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Telecom Vendor Woes to Last Longer Than Previously Feared

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NEW YORK (Dow Jones) Companies that sell networking gear to telecommunications service providers face a tough couple of quarters.

Numerous vendors have warned about difficulties and delays in equipment orders and a reluctance to spend on the part of their carrier customers. While some are hopeful for a rebound in the first half of next year, others are starting to believe the downturn will last several quarters, requiring companies to further lower estimates.

Telecom equipment, once thought to be somewhat insulated from the broader economic environment because of the continued demands in communications, is showing cracks in the demand picture that portend a slowdown that could last well into next year.

"Based on our data, I expect carrier spending to get better in the second half of next year," said Samuel Wilson, an analyst at research firm JMP Securities.

Telecom spending tends to lag corporate spending by several months, Wilson said. Most industry players expect companies to start spending again in the second quarter, suggesting carriers will spend a quarter or two later.

Ciena was the latest company to warn of a slowdown in spending by the top-tier carriers. Earlier Thursday, the company issued fiscal fourth-quarter revenue forecast of $190 million to $210 million, well below the $263 million analysts had projected.

"I think what we're seeing is increased scrutiny on capital expenditure driven by the macro-economic uncertainties," Ciena President and Chief Executive Gary Smith said in an interview with Dow Jones Newswires. "We don't have great visibility on what will happen."

Ciena follows a number of companies that warned of a looming slowdown. Networking titan Cisco Systems's chief executive, John Chambers, said during the last quarterly conference call that revenue growth in the next two quarters would slow, and that he was getting mixed signals on capital expenditure from the service providers. ADC Telecommunications and Acme Packet both cut their forecasts for the year.

Ciena's warning spooked the broader technology market Thursday. The Dow Jones Wilshire U.S. Technology index fell 2.6%. Ciena sank 25% to $13.11, while bellwether Cisco fell 4.2% to $22.33. Juniper Networks was down 5.6% to $23.79, ADC lost 5.2% to $9.18, and Tellabs gave back 5.2% to $4.90.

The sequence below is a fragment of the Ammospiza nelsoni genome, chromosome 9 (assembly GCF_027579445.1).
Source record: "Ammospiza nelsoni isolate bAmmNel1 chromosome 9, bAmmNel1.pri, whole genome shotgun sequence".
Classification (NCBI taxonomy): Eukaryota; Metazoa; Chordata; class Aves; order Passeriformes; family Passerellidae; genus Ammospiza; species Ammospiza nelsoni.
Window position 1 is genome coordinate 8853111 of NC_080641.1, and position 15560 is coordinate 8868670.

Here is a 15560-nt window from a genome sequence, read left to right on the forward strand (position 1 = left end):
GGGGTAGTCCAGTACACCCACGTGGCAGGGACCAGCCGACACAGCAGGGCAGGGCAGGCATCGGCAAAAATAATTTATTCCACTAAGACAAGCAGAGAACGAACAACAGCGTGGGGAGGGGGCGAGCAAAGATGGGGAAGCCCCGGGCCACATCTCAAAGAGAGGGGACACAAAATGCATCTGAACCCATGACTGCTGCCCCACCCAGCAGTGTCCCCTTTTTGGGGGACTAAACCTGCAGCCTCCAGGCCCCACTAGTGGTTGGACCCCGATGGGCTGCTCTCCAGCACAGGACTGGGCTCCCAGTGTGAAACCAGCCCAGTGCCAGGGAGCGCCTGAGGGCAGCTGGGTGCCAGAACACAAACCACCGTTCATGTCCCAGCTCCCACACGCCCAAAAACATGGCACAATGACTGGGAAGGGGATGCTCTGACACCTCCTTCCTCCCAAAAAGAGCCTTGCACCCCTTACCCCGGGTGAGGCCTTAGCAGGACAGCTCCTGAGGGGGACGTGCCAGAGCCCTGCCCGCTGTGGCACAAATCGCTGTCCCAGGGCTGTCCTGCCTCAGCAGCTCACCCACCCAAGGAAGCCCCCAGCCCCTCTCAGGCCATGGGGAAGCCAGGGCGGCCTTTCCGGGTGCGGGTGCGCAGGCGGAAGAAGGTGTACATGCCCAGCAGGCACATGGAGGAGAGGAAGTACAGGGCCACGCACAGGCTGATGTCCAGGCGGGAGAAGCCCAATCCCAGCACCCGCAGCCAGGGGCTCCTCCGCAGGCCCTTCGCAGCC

The major U.S. carriers, meanwhile, haven't changed their stance. AT&T spokesman Fletcher Cook said the company still expects capital expenditures to be in the mid-teens as a percentage of its revenue. But during the last conference call, Chief Financial Officer Rick Lindner said that, following heavy spending in the second quarter, AT&T would look to spend slightly less in the second half.

Verizon's spending is on pace with its expectations.

"We've certainly seen the effects of the economy, but it hasn't caused us to change our gameplan," said spokesman Eric Rabe.

Qwest affirmed its capital-expenditure estimate.

AT&T, Verizon and Qwest haven't yet released their expectations for capital spending for next year.

The carriers themselves didn't fare wellin trading Thursday. AT&T slipped 1.7% to $31.86, Verizon fell 3.2% to $34.56, Sprint Nextel Corp. (S) lost 5% to $8.14, and Qwest Communications International declined 3.2% to $3.98.

Protection Gone

Many of the telecom and networking vendors were seen as somewhat insulated from the broader environment. Many of their products allow the communications network to run efficiently, and the companies tout the quick return on investment for the equipment.

Ciena, which makes equipment that helps transport data across great distances, illustrates that it, too, is vulnerable.

"I don't think anyone is immune to the macro global environment," Smith said, adding, however, "We're in a good space."

Smith noted that, while orders have been delayed, its customers haven't cancelled any projects.

"The pipeline is filled, but we're not closing (orders)," he said.

The ambiguity in orders will likely have companies providing shaky estimates for the following quarters.

"None of these companies have visibility," Wilson said. "Ninety days ago, Ciena was talking about how great business was."

There continues to be great demand placed on network equipment because of the increased traffic traveling through those lines. The more that people access video content or play videogames over the Internet, the more need there is to add capacity to those lines.

Vendors that sell products to help speed up and secure corporate networks, for example, were looked at as safe havens. Riverbed Technology and Blue Coat Systems, for example, both surged after their recent quarterly report. But Ciena's warning had shareholders of these companies spooked as well.

Blue Coat fell 6.8% to $16.88, while Riverbed was down 6.6% to $15.40. Blue Coat Chief Executive Brian NeSmith said in an interview last month that he noticed large orders were harder to get through than before.

-By Roger Cheng, Dow Jones Newswires; 201-938-2020; roger.cheng@dowjones.com

(END) Dow Jones Newswires

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